By Deakin University
Decades after their implementation, no-take marine reserves are coming up short in their ability to nurture the Great Barrier Reef’s shark populations back to natural levels, according to new research from a Deakin University ecologist.
The research, published today in the journal Frontiers in Ecology and the Environment, found that after decades of protection, shark populations on the Great Barrier Reef were only properly recovering in human exclusion zones.
But traditional ‘no take’ marine reserves – where humans can enter but must not fish or remove anything they find – were failing to rebuild shark populations back to natural levels.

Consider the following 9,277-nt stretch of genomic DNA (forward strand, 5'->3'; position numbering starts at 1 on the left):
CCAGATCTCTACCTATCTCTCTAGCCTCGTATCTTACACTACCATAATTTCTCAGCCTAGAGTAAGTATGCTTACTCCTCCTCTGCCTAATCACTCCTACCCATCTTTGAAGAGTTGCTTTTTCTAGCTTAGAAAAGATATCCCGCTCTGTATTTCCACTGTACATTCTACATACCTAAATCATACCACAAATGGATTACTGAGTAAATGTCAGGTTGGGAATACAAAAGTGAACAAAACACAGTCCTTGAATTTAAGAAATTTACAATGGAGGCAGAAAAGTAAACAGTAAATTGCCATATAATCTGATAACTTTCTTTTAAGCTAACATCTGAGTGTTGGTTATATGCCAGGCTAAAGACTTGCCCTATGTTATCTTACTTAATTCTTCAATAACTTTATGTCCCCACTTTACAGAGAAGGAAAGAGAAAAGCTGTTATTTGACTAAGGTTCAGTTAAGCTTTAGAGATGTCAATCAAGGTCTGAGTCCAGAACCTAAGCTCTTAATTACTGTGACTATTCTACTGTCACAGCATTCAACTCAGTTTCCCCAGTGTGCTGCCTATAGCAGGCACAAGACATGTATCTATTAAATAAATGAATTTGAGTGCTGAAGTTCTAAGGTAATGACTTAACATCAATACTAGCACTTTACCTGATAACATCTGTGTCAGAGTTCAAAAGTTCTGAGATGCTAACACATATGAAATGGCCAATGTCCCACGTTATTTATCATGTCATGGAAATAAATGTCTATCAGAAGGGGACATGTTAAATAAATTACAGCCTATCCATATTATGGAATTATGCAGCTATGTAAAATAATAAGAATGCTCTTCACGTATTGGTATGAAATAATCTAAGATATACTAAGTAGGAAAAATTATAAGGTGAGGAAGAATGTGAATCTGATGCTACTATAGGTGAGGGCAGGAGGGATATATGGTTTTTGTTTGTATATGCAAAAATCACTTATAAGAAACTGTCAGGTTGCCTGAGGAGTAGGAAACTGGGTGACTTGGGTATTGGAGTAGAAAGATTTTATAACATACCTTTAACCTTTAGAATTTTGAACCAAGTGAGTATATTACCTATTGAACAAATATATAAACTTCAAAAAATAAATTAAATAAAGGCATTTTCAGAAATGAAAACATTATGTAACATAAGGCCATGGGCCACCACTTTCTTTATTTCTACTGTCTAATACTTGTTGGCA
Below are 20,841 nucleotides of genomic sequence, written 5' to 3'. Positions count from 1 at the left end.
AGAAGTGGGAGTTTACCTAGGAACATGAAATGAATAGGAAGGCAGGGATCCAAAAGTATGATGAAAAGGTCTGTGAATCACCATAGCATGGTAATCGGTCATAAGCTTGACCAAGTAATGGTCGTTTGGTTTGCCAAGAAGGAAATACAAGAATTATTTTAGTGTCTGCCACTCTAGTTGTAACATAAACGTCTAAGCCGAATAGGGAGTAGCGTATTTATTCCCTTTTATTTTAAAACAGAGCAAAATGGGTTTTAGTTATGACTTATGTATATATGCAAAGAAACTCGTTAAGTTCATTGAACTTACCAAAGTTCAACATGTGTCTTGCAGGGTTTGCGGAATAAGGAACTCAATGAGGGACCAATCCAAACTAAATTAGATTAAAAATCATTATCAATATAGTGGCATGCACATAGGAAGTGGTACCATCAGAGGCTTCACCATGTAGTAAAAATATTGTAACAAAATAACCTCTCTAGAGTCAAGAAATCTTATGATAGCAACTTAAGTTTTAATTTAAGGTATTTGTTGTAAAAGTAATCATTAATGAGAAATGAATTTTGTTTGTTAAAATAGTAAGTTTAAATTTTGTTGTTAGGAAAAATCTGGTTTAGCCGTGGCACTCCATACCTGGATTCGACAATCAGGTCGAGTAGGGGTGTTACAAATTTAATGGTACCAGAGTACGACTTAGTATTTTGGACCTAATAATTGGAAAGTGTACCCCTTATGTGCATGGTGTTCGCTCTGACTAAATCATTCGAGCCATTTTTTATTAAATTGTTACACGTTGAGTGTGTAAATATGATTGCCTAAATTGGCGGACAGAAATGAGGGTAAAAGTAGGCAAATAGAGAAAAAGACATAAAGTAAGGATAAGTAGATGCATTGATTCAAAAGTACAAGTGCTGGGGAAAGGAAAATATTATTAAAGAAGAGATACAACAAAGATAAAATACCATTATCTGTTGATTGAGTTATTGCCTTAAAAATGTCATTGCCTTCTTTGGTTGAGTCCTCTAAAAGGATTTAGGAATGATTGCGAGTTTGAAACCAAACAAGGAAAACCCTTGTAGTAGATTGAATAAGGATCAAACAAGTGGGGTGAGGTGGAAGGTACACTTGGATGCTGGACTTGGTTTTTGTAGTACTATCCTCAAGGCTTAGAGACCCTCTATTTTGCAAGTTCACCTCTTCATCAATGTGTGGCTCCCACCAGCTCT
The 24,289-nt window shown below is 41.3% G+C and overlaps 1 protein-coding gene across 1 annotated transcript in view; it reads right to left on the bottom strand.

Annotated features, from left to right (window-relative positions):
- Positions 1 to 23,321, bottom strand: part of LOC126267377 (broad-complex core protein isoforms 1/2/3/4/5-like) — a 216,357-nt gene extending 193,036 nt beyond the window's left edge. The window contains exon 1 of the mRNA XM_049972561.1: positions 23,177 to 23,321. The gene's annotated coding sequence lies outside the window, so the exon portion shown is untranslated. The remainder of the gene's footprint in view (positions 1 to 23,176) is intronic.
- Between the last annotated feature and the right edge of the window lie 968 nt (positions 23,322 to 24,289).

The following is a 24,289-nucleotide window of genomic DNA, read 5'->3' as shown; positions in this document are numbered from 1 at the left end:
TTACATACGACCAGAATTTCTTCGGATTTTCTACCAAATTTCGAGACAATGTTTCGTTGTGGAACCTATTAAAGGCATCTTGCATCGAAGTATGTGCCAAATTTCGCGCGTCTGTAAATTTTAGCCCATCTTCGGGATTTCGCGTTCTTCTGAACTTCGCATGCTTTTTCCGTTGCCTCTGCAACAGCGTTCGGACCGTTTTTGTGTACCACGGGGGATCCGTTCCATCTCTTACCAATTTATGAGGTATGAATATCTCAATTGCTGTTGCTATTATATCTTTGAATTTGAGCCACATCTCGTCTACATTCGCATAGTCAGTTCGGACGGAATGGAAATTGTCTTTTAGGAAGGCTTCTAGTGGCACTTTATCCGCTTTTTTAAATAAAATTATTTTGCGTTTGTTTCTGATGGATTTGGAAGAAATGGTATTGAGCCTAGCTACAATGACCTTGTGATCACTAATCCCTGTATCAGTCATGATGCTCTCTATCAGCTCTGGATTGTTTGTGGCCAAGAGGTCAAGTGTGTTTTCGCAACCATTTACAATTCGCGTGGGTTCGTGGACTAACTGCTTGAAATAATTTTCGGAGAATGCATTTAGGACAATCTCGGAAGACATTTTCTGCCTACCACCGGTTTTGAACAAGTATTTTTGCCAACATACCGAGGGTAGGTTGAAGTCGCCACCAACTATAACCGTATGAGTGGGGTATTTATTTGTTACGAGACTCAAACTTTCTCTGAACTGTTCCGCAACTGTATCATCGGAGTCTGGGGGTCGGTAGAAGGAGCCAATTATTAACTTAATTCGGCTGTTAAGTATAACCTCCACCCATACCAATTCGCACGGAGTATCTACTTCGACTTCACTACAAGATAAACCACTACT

Researcher Dr Justin Rizzari, a Lecturer in Fisheries Science at Deakin’s School of Life and Environmental Sciences, said shark numbers were more than double in human exclusion zones compared to traditional no-take marine reserves, despite fishing being banned in both areas.